The district has made progress, but many students are stuck with broken strings, squeaky horns and out-of-tune pianos.
If the Supreme Court strikes down subsidies, millions of people could no longer afford health insurance. And premiums for others would rise dramatically, as healthier people leave the marketplace.
The government also says it will investigate how the makers of India's Daughter got permission to interview one of the men convicted of the brutal rape and killing of a 23-year-old woman in New Delhi.
Since the beginning of the republic, regular presidential vetoes have been overridden only 7 percent of the time, and that percentage falls to 4 percent if you include the sneakier "pocket veto."
The grand jury documents left doubt, but federal investigators say they found "no credible evidence to disprove [Officer Darren] Wilson's perception that Brown posed a threat."
Marketplace listener Vivian Simonsen-Jupp of Henderson, Nevada was excited to have everyone in her family home for Christmas for the first time in years. But when her oven broke the day before the big feast, her desperate scramble for a new one led to an unexpected epiphany.
Her story is the debut installment of our listener-generated series, "The Transaction."
Tell us how a simple exchange of goods or services impacted you. Did it change your outlook? Your mood? Your mind? Maybe your life? We want to know. Click here to share.
One email compares President Obama to a chimpanzee. Ferguson Mayor James Knowles said Wednesday that one employee has been fired and two others are on administrative leave.
A prominent journalist with a sick child quit her job and produced an eye-opening look at the consequences of China's air pollution problem. Some 200 million have watched it since the weekend.
The Supreme Court heard arguments in a case known as King v. Burwell, a challenge to the subsidies included in the Affordable Care Act — or Obamacare, as some may call it.
Marketplace's Dan Gorenstein was in the Supreme Court Chamber Wednesday morning for arguments. He says, one of the big takeaways from the hearing was that the justices all seemed to get it.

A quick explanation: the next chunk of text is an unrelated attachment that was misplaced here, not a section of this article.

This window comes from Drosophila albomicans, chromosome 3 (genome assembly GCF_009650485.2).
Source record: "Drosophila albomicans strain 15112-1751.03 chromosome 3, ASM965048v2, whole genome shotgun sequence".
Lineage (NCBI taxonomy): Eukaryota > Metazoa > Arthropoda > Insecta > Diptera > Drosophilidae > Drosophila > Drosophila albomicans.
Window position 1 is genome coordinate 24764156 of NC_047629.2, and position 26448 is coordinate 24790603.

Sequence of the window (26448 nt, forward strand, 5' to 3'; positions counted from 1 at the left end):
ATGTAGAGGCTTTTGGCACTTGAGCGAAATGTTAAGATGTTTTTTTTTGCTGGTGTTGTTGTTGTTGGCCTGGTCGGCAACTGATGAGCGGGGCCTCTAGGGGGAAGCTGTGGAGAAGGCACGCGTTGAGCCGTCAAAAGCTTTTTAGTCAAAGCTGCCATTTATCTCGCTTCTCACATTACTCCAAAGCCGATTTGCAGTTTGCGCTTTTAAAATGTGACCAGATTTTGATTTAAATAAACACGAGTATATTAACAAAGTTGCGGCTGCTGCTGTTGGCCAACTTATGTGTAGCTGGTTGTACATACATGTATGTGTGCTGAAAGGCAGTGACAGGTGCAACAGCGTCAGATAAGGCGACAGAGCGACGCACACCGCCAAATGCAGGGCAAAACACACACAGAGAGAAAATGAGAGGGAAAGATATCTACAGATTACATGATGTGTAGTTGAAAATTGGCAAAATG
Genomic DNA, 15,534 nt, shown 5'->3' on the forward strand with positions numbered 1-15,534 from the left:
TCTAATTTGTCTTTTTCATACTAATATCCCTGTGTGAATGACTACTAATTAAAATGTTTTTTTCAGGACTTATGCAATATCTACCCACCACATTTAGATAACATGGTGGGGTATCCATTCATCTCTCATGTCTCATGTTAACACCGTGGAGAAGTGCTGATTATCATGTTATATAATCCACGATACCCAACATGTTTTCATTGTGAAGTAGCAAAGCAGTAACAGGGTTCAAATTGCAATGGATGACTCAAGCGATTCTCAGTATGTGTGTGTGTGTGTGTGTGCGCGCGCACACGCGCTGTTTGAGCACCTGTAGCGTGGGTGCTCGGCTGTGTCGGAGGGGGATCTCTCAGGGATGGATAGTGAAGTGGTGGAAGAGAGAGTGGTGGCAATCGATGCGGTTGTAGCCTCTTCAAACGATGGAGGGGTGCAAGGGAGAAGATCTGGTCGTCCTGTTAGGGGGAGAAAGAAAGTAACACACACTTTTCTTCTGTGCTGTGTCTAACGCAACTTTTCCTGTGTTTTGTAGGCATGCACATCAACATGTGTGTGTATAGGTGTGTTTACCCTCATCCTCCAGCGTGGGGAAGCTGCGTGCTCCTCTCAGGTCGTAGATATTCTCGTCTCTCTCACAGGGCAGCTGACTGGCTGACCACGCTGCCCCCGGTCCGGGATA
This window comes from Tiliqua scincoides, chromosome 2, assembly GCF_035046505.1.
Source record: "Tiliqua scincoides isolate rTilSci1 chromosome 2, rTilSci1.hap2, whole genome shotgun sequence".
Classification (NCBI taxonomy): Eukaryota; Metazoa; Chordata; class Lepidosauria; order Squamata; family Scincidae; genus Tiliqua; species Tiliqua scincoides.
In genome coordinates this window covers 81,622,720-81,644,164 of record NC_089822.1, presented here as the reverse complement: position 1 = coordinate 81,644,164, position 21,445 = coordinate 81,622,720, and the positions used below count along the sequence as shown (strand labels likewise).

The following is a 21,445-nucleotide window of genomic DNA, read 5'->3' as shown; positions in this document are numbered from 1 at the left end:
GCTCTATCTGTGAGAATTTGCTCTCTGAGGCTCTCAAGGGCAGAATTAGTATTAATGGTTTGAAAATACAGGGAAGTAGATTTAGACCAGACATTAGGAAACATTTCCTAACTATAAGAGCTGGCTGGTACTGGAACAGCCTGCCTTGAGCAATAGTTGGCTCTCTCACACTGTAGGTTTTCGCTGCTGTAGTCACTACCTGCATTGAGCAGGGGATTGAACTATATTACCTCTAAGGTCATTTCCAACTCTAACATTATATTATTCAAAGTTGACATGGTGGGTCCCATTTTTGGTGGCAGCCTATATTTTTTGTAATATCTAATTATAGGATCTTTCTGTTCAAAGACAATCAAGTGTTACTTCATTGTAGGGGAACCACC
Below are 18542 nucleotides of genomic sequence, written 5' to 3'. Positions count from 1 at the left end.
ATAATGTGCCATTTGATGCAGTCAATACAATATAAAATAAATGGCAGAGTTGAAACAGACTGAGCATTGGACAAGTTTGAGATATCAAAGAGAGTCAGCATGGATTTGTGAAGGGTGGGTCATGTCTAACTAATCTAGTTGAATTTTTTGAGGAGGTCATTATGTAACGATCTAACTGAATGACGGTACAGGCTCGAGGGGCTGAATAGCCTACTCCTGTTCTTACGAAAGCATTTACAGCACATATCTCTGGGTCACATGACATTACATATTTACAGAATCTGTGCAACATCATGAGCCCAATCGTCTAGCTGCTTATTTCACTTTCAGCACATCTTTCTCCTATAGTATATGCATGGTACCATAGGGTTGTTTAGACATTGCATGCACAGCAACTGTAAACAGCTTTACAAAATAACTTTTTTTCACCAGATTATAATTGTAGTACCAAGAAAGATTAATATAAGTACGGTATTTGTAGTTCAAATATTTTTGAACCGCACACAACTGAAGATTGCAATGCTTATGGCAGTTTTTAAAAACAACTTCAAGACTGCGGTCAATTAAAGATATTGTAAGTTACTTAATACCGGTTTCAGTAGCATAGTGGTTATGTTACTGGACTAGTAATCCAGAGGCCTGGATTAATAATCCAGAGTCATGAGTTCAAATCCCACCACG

“While they spent 84 minutes debating legal theory, the most vocal justices on the left and the right spoke to the potential real world impact,” says Gorenstein. "We’re talking about millions of Americans potentially losing their insurance.”
Both Justice Antonin Scalia and Justice Samuel Alito, in a way, offered some sorts of contingency plans.
“Scalia talked about Congress coming up with a solution if these subsidies go away,” says Gorenstein. “Alito mentioned that the subsidies wouldn’t have to be eliminated immediately, potentially buying Congress some time.”
These are tough times for liberal arts colleges. Sweet Briar College announced Tuesday it could be closing
"Fewer and fewer students want what they sell,"says Victor Ferrall, the former President of Beloit College and the author of “Liberal Arts at the Brink."
Gone are the days when kids and their parents are willing to pay for languid afternoon classes spent debating philosophy on a leafy quad. Today, says Ferrall, "education is very focused on a good job."
In a 2014 national survey of college freshmen by UCLA, more students said they chose college to get a better job than to gain a general education.
For more, listen to our interview with Sweet Briar College president Dr. James Jones on the Marketplace Morning Report on Thursday, March 5.
The final vote was 62-37 – short of the two-thirds needed to override the presidential veto.
Most colleges have some sort of alcohol education program. One-time interventions do cut drinking, but only short term. They tend to work better for women, with with no benefit for men in frats.
Will the Supreme Court strike down tax credits that help moderate-income Americans afford coverage in the three dozen states where the marketplace is being run by the federal government?
Writing in Science, scientists say the 2.8-million-year-old fossil appears to belong to an individual from the beginning of the ancestral line that led to humans.
Hillary Clinton used a personal email account while Secretary of State instead of an official government address – a possible breach of open-records laws which will likely be much-discussed during the 2016 presidential campaign.
But setting aside Clinton and the particulars of her case, to what extent is this an issue in the corporate world?
Using a personal email for work is fairly common and often driven by convenience, says Jill Fisch, a law professor at the University of Pennsylvania. John Challenger, the CEO of the outplacement and research firm Challenger, Gray & Christmas Inc., says there’s often not a strict boundary between work and personal life these days.
Still, many companies try to make employees use their email to preserve records or because it may be more secure.
In regulated industries, using work email is a must, says Michael Rivera, chair of Venable LLP’s Securities Enforcement and Compliance Practice.
“Particularly broker dealers, for example, they have to have a system in place to capture every single email that comes in and out of that firm to be able to satisfy their obligations to retain emails."